Prediction phase[edit]

Screening and diagnostic instruments for attention deficit hyperactivity disorder[edit]

Measure Format (Reporter) Age Range Administration/
Completion Time
Inter-rater reliability Test-retest reliability Construct validity Content validity Cost Highly recommended
ADHD Rating Scale (ADHD-RS) IV Teacher, Parent Not applicable A G A
Conners Rating Scale-Revised (CRS-R) ADHD Teacher, Parent Not applicable G G A Green tickY
Attention Deficit Disorder Evaluation Scales (ADDES-3) Teacher, Parent Not applicable A A G
Diagnostic Interview Schedule for Children-IV (DISC-IV) Interview Parent Unavailable A G G

Note: L = Less than adequate; A = Adequate; G = Good; E = Excellent

Psychometric properties of screening measures for attention deficit hyperactivity disorder[edit]

Screening Measure (Primary Reference) AUC LR+ Score LR- Score Clinical generalizeability Study description
Child Behavior Checklist (CBCL) - Attention Problems T-Score[9] .84 (N=187) 6.92 (>55) 0.19 (<55) Somewhat High Utilized sample ages 6-18 recruited from local pediatricians, psychiatrists, and community advertisements. Included 95 children who met criteria for ADHD. 70 of these children also met criteria for ODD/CD.[10]
12.2 (>60) 0.41 (<60)
47 (>65) 0.53 (<65)
34 (>70) 0.66 (<70)
Child Behavior Checklist (CBCL) - Attention and Aggression Problems T-Score[9] Boys: .86 (N=111) 10.2 (>55) 0.41 (<55) Somewhat High Utilized sample ages 6-18 which consisted of 219 brothers and sisters of children who were referred to a hospital pediatric unit for ADHD or other symptoms. Half of these siblings had brothers and sisters who had ADHD, half did not.[11]
Girls: 0.90 (N=108) 11.2 (>55) 0.35 (<55)
Teacher Response Form (TRF) - Attention Problems T-Score[9] Not reported (N=184) 3.66 (>70) 0.73 (<70) Somewhat High Utilized sample ages 5-12 years referred to a research clinic for assessment of ADHD. 108 children were ultimately diagnosed with ADHD, while 76 were not. LR's are calculated for discriminating between those two groups.[12]
Teacher Response Form (TRF) - Attention and Aggression Problems T-Score[9] Not reported (N=184) 4.33 (>70) 0.89 (<70) Somewhat High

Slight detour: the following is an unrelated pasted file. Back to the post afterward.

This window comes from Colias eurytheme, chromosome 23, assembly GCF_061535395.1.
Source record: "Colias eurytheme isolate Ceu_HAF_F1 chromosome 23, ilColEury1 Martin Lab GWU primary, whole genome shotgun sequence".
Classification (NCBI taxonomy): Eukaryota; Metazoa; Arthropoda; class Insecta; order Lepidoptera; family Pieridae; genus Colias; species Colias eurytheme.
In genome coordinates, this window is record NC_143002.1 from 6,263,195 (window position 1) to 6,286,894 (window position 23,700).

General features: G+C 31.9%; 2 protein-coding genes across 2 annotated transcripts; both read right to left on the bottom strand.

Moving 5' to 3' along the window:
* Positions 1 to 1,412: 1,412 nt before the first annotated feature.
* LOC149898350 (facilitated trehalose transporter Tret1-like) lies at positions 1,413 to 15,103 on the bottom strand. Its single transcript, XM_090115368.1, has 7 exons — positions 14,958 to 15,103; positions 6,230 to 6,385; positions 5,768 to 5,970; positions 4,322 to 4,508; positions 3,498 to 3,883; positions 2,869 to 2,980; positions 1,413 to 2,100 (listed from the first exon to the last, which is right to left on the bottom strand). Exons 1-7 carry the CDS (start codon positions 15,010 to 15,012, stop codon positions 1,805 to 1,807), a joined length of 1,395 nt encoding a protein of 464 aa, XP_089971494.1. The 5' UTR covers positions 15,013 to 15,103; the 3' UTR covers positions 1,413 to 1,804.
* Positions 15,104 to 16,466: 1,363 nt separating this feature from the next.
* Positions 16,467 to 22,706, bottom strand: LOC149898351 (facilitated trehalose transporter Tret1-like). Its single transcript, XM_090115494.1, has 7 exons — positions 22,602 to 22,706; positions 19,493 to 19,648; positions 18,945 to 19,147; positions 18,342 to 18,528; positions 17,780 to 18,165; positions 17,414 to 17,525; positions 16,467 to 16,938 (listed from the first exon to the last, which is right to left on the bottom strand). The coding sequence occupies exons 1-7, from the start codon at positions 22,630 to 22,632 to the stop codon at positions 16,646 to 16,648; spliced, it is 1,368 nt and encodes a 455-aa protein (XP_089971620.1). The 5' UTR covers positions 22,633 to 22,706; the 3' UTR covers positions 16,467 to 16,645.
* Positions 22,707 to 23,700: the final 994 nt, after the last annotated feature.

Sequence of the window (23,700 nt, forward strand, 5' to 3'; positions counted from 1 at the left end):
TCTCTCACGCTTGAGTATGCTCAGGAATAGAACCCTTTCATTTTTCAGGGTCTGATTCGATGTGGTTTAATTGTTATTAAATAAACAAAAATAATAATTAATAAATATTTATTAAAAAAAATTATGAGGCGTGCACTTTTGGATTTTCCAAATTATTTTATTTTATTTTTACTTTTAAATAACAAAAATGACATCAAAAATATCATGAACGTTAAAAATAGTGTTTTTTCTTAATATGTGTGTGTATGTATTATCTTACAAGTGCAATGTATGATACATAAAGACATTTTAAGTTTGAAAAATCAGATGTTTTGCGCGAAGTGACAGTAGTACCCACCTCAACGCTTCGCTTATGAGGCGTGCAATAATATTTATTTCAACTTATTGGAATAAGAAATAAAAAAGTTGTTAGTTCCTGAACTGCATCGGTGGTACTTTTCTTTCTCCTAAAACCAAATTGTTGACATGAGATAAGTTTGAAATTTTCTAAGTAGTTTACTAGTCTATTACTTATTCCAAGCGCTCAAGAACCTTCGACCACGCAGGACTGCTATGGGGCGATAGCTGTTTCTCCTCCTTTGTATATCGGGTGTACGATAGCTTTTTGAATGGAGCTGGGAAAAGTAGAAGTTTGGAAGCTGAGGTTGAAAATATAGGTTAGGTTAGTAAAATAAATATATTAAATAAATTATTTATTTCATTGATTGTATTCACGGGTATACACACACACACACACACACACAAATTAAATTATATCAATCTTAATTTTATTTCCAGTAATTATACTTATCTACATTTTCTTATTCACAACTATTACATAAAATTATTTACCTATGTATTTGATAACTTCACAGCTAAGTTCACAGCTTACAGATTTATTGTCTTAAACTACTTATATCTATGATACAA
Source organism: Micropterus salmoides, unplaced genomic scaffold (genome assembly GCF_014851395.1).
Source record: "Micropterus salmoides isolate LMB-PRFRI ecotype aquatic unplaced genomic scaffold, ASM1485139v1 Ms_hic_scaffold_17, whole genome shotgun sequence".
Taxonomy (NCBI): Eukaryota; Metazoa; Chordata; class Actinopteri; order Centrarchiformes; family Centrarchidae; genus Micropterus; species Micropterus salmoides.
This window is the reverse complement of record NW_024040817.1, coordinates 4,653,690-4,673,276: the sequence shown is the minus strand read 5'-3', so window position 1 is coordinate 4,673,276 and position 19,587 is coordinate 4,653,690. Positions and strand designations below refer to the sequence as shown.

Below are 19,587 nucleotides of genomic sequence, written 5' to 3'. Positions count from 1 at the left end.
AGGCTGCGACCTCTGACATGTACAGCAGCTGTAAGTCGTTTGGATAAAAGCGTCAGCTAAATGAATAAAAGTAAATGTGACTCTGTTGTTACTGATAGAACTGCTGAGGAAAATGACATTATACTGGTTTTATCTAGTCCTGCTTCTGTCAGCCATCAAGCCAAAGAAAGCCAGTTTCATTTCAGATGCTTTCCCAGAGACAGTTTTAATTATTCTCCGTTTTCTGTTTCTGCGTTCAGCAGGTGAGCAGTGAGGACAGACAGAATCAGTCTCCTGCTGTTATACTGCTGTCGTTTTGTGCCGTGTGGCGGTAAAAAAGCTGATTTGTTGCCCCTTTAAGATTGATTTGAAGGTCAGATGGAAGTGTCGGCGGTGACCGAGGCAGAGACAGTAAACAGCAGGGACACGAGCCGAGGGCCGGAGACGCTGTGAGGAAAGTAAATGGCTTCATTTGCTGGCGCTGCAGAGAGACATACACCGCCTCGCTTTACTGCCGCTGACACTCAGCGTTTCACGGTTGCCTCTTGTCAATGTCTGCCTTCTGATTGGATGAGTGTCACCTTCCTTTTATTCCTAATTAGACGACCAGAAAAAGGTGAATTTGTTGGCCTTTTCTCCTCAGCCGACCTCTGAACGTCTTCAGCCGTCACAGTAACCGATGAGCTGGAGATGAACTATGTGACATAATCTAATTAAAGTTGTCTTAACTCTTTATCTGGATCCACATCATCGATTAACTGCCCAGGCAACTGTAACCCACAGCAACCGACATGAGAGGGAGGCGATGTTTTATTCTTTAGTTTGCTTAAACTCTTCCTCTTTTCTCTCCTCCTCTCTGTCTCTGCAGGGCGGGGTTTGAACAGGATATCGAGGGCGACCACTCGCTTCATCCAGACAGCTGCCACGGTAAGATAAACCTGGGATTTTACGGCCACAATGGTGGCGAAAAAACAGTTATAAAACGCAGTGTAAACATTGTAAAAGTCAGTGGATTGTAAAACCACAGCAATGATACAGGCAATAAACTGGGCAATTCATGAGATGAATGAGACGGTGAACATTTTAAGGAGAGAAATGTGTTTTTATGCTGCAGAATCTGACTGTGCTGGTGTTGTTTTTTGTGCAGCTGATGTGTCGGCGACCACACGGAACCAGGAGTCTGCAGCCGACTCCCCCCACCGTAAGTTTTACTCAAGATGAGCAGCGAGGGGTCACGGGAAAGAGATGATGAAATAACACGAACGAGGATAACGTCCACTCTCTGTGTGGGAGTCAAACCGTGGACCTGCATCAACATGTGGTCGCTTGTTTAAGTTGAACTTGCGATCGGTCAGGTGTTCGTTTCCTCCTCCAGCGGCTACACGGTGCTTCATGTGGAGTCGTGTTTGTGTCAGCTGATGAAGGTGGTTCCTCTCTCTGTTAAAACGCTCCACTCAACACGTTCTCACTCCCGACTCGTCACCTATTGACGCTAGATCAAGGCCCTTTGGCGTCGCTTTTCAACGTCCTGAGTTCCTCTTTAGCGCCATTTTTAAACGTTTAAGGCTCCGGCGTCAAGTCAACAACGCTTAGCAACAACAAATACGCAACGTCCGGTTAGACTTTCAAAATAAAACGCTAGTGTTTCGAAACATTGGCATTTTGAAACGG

Disruptive Behavior Disorder Rating Scale (DBDRS) - Parent Report (Pelham et. al, 1992) 0.78 (N=232) 5.06 (Endorsed ≥ 6 symptoms of inattention or hyperactivity) 0.20 (<9) (Endorsed < 6 symptoms of inattention or hyperactivity) Somewhat High Sample consisted of 232 ethnically diverse children ages 5-10 with (n = 121) and without (n=111) ADHD recruited through advertisements at school and through self-help groups.[13][14]
Disruptive Behavior Disorder Rating Scale (DBDRS) - Teacher Report (Pelham et. al, 1992) 0.63 (N=232) 1.97 (Endorsed ≥ 6 symptoms of inattention or hyperactivity) 0.24 (Endorsed < 6 symptoms of inattention or hyperactivity) Somewhat High
Vanderbilt ADHD Diagnostic Parent Rating Scale (VADPRS)[15] Not reported 4.79 (Endorsed ≥ 6 symptoms of inattention or hyperactivity) 0.38 (Endorsed < 6 symptoms of inattention or hyperactivity) Moderate Sample consists of 582 children ages 5-15 recruited through schools in Oklahoma. Sample includes children screened as "high risk" for ADHD and "low risk" for ADHD.[16]
Vanderbilt ADHD Diagnostic Teacher Rating Scale (VADTRS)[17] Not reported 2.91 (Positive risk score) 0.657 (Negative risk score) Moderate Sample consisted of 370 children ages 5-15 recruited though schools in Oklahoma. Sample was representative community sample.[18]
Conners Rating Scale (Revised) - Long Form Parent Report (Conners, 1997) Not reported 15.33 (>93rd percentile) 0.09 (<93rd percentile) Moderate Data come from normative sample of 2482 children ages 3 to 17 across the United States and Canada. LRs here discriminate ADHD from Non-Clinical.[19]
Conners Parent Rating Scale-48 (CPRS-48) Impulsive-Hyperactive Subscale T-Score (Conners, 1990) Not reported 1.26 (>70) 0.79 (>70) Somewhat High Utilized sample ages 5-12 years referred to a research clinic for assessment of ADHD. 108 children were ultimately diagnosed with ADHD, while 76 were not. LR's are calculated for discriminating between those two groups.[12]
Conners Teacher Rating Scale-39 Hyperactivity Subscale T-Score (Conners, 1990) Not reported 5.2 (>70) 0.53 (<70) Somewhat High
Conners Teacher Rating Scale (Revised) - Long Form (Conners, 1997) Not reported 8.66 (>93rd percentile) 0.24 (<93rd percentile) Moderate Data come from normative sample of 1973 children ages 5 to 17 across the United States and Canada. LRs discriminate ADHD from non-clinical.[19]